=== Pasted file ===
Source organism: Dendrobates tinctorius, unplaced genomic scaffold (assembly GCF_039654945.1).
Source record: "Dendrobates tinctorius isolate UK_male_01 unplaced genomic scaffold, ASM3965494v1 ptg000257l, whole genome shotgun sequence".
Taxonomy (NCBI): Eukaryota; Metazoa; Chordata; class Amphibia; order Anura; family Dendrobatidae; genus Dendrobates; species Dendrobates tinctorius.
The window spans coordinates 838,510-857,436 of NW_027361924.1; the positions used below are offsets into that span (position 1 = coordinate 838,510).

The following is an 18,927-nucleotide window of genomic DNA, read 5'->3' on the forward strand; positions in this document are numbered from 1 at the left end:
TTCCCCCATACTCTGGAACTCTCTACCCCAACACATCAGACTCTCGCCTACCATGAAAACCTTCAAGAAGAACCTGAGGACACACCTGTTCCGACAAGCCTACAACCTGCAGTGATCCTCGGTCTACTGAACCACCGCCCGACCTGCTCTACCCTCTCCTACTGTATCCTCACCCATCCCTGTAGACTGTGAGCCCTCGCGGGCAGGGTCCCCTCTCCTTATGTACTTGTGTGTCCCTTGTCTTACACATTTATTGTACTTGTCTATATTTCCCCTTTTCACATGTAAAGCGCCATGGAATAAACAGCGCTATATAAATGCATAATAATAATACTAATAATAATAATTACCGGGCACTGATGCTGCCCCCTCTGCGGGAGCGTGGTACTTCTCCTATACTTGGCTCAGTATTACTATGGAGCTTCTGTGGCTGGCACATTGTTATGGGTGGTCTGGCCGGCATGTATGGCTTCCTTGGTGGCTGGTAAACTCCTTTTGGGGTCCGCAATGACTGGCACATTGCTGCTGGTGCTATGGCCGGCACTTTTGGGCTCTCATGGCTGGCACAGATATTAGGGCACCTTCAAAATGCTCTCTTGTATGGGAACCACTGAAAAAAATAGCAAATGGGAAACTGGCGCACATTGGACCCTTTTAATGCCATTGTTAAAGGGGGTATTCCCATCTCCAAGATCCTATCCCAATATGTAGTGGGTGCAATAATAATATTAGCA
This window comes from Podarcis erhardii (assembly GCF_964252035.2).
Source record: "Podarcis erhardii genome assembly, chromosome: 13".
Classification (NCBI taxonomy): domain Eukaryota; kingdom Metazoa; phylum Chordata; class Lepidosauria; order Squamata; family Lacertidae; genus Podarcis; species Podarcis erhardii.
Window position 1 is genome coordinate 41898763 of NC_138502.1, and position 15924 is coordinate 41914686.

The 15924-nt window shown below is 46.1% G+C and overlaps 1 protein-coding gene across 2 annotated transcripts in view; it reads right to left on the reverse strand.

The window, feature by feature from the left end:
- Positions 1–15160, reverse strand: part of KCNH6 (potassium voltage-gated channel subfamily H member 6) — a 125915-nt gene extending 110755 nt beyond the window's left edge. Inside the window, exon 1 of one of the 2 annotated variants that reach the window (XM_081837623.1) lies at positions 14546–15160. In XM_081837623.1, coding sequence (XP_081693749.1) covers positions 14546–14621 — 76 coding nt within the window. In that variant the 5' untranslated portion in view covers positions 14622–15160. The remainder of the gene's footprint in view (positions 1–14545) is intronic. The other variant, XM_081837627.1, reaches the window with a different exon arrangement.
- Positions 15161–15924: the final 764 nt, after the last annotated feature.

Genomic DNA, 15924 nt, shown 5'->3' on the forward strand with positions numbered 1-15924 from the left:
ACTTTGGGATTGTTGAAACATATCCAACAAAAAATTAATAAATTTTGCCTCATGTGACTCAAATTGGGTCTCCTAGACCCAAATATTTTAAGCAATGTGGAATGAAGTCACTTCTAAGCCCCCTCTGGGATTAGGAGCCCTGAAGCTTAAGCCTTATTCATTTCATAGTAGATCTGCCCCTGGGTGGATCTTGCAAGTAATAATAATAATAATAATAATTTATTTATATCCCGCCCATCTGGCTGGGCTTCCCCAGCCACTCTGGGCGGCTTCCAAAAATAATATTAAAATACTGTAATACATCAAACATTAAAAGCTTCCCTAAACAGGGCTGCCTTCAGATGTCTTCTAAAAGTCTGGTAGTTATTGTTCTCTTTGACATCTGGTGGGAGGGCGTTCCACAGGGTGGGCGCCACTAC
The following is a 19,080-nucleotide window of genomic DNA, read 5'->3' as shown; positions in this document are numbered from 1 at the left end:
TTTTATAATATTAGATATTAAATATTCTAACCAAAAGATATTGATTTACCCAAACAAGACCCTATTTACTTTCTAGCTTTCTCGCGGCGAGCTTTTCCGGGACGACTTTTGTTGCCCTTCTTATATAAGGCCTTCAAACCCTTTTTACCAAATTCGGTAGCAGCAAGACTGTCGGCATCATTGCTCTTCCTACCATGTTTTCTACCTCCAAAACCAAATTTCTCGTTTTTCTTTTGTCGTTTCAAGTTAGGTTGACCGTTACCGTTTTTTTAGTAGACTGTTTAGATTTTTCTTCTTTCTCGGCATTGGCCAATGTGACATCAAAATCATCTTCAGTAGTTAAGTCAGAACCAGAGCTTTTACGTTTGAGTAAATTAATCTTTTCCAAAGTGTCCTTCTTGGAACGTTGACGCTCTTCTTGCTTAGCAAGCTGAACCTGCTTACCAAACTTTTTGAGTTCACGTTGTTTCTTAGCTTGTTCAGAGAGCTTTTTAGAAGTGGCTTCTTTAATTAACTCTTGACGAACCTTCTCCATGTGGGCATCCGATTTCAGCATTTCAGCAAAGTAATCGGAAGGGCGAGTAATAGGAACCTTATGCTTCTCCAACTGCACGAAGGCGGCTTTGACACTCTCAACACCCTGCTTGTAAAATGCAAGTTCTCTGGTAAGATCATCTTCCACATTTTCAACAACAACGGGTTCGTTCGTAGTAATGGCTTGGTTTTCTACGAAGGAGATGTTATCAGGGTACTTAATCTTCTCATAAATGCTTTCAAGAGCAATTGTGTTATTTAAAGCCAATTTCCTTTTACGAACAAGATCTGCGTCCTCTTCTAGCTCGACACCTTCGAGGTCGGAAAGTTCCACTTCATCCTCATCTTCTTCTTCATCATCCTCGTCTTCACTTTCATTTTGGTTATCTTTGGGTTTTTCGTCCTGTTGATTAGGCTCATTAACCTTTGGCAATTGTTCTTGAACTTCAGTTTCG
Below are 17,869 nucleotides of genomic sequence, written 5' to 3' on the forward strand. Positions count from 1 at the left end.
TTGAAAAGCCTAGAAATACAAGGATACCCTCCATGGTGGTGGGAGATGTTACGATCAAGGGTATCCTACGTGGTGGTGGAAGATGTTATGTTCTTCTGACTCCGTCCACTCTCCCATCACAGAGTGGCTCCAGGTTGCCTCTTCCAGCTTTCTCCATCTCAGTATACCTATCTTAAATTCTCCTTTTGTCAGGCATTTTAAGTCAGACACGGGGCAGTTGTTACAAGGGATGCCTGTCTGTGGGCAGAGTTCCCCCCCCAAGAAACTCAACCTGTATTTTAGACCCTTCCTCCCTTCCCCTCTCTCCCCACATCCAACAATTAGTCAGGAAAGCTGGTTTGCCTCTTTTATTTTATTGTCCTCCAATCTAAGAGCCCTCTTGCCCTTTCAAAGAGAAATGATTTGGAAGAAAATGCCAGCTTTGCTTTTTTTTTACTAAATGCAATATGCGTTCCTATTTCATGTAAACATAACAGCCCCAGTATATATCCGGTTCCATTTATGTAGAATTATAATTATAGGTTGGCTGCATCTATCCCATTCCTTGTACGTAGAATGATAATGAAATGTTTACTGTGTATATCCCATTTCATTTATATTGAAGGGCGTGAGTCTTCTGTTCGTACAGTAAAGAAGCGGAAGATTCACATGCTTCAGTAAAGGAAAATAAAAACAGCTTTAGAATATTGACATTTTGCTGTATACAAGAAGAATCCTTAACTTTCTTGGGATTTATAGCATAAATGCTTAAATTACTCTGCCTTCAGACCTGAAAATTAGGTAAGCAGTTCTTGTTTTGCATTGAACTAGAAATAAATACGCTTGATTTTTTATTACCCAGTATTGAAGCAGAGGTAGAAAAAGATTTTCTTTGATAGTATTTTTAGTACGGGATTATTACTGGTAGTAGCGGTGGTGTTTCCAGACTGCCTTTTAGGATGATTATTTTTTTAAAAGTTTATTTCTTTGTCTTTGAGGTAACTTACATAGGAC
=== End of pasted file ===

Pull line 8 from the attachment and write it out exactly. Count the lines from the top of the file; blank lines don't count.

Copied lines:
Source record: "Podarcis erhardii genome assembly, chromosome: 13".